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Elwell called Article 10 for Representative Town Meeting “unusual because it looks backwards instead of forward” by seeking permission to fund already-completed projects to replace the salt shed at Department of Public Works for $28,000 and an animal control officer’s vehicle for $80,750. A $12.5 million bond for upgrades at the water treatment plant will be discussed under the next article, but ballots deciding on the matter will be mailed to Town Meeting members who can drop them off at the Municipal Center or mail them immediately after the meeting.

Another article asks Town Meeting members to give guidance on future funding amounts for human services. Last year, they passed a nonbinding motion to bump the funding up to total 2 percent of the municipal budget but the human services committee didn’t have enough requests via applications to meet that figure.

Town Meeting members will do routine matters such as ratify appointments of town officials, and elect members to several committees and boards. They’ll also discuss Select Board compensation, which some Town Meeting members hope to raise in hopes of attracting more diverse candidates in the future.

Article 14 asks if general fund balance or surplus funds should be used to replace an elevator at Gibson-Aiken Center for $130,000, replace sidewalks for $100,000 and pave streets for $300,000. The next article proposes taking $75,000 from the same source for upgrading the town’s website.

The community marketing initiative will be considered in Article 16. Brattleboro Area and Chamber of Commerce are looking for $37,551 to continue the project, with the amount requested representing the equivalent of 10 percent of the revenue collected by the local option tax for rooms and meals taxes in the prior fiscal year.

Article 21 sees whether a $36,147 contribution should be made to Southeastern Vermont Economic Development Strategies. The funds would come from program income, a revolving loan fund that disperses proceeds originating as Community Development Block Grants.

Other articles will determine if special assessments on properties in certain sections of town should be paid to fund the DBA’s annual work plan for $80,000, and cover debt service on capital improvements to the water and sewer lines in the Mountain Home and Deepwood Mobile Home Park for a total of about $223,276.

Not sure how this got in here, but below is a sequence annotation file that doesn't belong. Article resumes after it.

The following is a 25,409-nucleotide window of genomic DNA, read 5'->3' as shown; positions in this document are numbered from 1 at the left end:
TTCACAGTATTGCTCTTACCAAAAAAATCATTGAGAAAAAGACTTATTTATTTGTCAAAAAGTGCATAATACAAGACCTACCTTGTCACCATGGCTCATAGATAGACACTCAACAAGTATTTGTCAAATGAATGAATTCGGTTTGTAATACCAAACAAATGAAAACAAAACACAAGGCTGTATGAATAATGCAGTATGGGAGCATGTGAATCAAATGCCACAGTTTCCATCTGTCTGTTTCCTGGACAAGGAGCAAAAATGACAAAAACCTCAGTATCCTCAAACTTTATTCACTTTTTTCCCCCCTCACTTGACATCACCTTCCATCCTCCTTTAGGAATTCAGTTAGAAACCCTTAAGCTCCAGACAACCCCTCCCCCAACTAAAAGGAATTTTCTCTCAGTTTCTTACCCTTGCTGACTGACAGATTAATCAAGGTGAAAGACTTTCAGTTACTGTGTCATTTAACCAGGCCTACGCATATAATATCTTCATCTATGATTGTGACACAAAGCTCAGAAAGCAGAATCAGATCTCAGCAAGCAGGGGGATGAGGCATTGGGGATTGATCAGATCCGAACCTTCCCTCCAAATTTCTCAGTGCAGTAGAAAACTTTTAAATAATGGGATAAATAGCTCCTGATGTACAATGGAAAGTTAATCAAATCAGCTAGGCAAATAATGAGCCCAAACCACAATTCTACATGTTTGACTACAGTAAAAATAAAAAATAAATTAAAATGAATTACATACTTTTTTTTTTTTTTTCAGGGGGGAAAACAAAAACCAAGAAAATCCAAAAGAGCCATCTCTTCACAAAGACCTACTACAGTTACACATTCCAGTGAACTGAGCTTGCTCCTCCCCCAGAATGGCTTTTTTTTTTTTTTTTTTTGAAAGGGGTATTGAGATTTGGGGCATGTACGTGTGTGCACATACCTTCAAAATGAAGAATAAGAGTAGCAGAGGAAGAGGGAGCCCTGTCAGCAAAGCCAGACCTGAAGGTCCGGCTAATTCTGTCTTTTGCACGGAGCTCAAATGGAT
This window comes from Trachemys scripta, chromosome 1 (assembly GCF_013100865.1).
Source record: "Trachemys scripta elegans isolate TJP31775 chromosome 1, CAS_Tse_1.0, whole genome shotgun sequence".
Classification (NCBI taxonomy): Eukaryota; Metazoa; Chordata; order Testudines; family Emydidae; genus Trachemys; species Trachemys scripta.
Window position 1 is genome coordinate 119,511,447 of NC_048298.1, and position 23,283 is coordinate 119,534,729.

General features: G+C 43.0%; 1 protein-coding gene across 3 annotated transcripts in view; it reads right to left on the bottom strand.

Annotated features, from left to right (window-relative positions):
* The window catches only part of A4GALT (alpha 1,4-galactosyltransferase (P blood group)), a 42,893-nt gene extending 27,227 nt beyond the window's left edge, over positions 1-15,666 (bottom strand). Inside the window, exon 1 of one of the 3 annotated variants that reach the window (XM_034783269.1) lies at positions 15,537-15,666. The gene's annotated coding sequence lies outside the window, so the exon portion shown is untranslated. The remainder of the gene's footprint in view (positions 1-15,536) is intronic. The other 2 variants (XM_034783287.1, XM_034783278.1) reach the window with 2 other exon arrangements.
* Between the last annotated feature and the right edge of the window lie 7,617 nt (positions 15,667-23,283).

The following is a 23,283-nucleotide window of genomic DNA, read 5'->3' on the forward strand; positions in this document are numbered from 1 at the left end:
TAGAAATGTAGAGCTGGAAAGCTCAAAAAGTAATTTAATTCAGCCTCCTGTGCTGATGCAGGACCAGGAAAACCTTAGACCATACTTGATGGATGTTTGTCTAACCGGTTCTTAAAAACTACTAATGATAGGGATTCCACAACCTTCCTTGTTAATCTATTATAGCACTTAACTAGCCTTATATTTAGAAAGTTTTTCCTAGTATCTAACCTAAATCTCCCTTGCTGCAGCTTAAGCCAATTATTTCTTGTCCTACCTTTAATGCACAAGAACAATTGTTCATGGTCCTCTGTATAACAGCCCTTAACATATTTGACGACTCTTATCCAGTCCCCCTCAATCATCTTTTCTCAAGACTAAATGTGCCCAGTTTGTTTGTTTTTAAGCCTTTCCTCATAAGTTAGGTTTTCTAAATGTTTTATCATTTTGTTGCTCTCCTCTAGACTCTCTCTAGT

The last articles ask if groups should be exempt from paying their portion of municipal taxes for the next five years. The list includes Brattleboro Post 5 American Legion’s Little League Field, Camp Waubanong, The Family Garden, and Garden Path Elder Living’s Holton Home and Bradley House.

Three informational meetings are expected to be held remotely before Representative Town Meeting. One will be about the water treatment plant project. Another will address all items and the last will be a test run to work out technological issues.

All voters can weigh in on articles on the March 2 ballot, which features questions about whether retail cannabis sales should be permitted in Brattleboro; if the town charter should be amended to allow voters to make future changes to the charter if it’s something that already exists in another municipal charter in Vermont; whether Brattleboro voters want to return to having a separate school district and if Brattleboro will allow the other three towns to withdraw from the merged Windham Southeast School District if they wish to. Another article deals with elections of Select Board members for a three-year term and two one-year terms, and Town Meeting members.